The investor benevolently nodded to the maturity of the CIOs and their success in managing perceptions and that they get it.

Monday, October 03, 2011

Engaging the Board (of Directors)

If you want to get a seat on the Board of Directors, then you have to think like them; understand what drives them and how they take decisions. BoD is not interested in the micro details of various initiatives or specifics of the technology solution. The discussion is about how IT furthers the strategic direction and helps the company achieve its long-term goals and objectives. Does it improve revenue or bottom line such that it creates shareholder value ?

So went the discussion to which I had the privilege of being invited that was debating the need, process, and models to engage the Board of Directors by the CIO. The panellists comprised a consultant, a CEO, and a couple of CIOs. The audience of CIOs were keen to learn from the experience of the panel, tips, insights, any pearls of wisdom that would help them forge ahead. So what does the CIO need to do to get the attention or when s/he needs to present a new initiative, how to make a case compelling enough to attain approval quickly ? Do BoD really get into the detail ?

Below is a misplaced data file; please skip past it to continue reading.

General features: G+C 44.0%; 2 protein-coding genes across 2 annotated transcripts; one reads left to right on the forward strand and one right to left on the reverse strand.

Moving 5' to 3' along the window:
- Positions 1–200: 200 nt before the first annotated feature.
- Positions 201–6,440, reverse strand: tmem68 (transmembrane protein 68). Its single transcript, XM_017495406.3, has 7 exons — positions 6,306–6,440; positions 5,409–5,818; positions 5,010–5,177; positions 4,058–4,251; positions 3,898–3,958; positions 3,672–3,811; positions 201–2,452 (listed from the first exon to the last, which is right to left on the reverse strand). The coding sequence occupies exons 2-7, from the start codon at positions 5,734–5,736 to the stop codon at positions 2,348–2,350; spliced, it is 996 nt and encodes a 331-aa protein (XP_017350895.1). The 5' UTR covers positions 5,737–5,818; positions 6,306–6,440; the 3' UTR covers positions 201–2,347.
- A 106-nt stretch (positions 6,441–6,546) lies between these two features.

Over the last decade or so I have observed that they do balance the strategic and the operational. Depending on the context, they have a tendency to drill down all the way to the transaction or root cause; the next discussion could be about the next 5 year growth or an acquisition. The latitude of debate varies; the composition of most Boards is normally diverse with complementary skills to cater to such swings. So is there a checklist that helps in getting an audience to begin with and then a permanent invite ? Is there a timeline that can be cast ?